The taxi was another – I score goooal – one of the grey ones in Amman, driven by a nice and helpful guy called Ahmad, (still need to practice the back of throat pronunciation) who I am now going to use as my driver. Anyway, I decided I needed to visit a music shop as I wanted some new plectrums and a tunning instrument – ‘no problems mate’, and off we went to the Faza Music store in the AlGardens Street. I purchased what I wanted, tried to play an Oud, got some free instruction and am now booked in for lessons, such helpful people. Again, a lesson in how to treat customers- pretty simple really: listen and then meet their needs with a smile and further helpful advice.

For those that don’t know I spend a lot of time in sales and did a heap of sales training, it ain’t rocket science – here without being asked are some simple rules. Smile, be thoughtfully genuine, don’t try and bullshit the bullshitter, and give the customer what they ask for, provide advice, be really interested and for goodness sake don’t say ‘have nice f….ing day!’.

Well there you go, I had one of those rare nice personal days, I am even looking forward to meeting my truculent year 9 class, mind you my current relaxed frame of mind may evaporate quickly – more quickly than my Mt Nebo Cab Sav even – when that happens, but we live in hope – teaching is essentially selling with the exception that you don’t often get the chance to tell the customer to …… off, nor are the customers obliged nor necessarily inclined to see things your way – freewill lives, at least in my classrooms!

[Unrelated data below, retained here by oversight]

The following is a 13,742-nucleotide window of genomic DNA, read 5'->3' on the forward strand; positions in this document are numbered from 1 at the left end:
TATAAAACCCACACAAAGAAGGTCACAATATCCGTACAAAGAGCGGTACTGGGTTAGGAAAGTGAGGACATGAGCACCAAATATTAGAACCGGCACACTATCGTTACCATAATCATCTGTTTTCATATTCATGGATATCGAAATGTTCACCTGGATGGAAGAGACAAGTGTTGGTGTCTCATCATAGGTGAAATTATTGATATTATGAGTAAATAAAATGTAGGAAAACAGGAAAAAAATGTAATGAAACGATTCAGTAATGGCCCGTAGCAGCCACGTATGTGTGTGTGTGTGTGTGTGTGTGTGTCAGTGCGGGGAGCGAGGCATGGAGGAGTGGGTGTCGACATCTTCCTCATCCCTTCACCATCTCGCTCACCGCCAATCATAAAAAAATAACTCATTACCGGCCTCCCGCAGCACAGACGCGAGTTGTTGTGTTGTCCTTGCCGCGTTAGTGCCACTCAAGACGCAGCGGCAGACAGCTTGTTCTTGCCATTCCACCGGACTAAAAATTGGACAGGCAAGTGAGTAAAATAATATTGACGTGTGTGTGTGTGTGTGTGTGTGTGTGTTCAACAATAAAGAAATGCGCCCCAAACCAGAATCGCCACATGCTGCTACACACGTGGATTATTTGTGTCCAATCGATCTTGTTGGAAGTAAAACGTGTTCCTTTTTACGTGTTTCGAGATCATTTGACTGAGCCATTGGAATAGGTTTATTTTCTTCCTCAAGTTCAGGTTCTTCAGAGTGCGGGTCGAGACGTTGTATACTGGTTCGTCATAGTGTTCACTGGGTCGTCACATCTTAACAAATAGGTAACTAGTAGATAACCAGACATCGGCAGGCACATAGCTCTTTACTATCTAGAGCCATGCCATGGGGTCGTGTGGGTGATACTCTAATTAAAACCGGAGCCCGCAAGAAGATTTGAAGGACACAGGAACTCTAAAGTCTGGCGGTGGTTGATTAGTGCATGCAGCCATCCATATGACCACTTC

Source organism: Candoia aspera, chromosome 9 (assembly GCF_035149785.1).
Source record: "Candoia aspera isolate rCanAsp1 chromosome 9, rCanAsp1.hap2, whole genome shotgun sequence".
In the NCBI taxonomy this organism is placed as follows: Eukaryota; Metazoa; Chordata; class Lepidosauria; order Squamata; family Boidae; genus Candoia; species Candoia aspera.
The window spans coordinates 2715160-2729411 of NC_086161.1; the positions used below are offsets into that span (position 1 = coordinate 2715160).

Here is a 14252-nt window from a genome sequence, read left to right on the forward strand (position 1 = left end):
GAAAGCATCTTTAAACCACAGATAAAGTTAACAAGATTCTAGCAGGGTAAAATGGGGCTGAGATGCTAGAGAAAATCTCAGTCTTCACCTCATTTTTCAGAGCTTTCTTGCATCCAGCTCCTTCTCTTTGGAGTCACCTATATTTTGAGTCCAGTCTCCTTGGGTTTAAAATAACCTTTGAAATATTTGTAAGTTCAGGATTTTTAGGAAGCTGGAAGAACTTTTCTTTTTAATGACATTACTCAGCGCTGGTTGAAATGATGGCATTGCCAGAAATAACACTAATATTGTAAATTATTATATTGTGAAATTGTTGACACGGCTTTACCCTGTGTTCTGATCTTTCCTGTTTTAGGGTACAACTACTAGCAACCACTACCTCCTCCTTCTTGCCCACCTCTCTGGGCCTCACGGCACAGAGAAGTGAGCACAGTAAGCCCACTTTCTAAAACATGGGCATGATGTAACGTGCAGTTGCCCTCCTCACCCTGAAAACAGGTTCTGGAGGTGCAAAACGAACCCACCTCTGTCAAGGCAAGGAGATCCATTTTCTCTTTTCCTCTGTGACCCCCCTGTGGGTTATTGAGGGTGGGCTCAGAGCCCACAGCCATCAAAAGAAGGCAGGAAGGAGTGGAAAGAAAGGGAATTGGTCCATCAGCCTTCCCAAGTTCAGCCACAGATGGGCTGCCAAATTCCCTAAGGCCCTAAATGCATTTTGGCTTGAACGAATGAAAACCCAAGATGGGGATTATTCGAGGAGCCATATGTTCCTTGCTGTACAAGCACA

But one thing is for sure, in this day and age of technology, isolation and the itty-bitty Internet, the key to education is still love, kindness and concern for the individual to be able to do their best – it just is a very giving job and sometimes it takes a lot of giving before something is taken, but when it is taken it makes ya day.

 Love to all.

(PS: Park scores the winning Gooooooooooooooal!!) 2 : 1 against Wolves.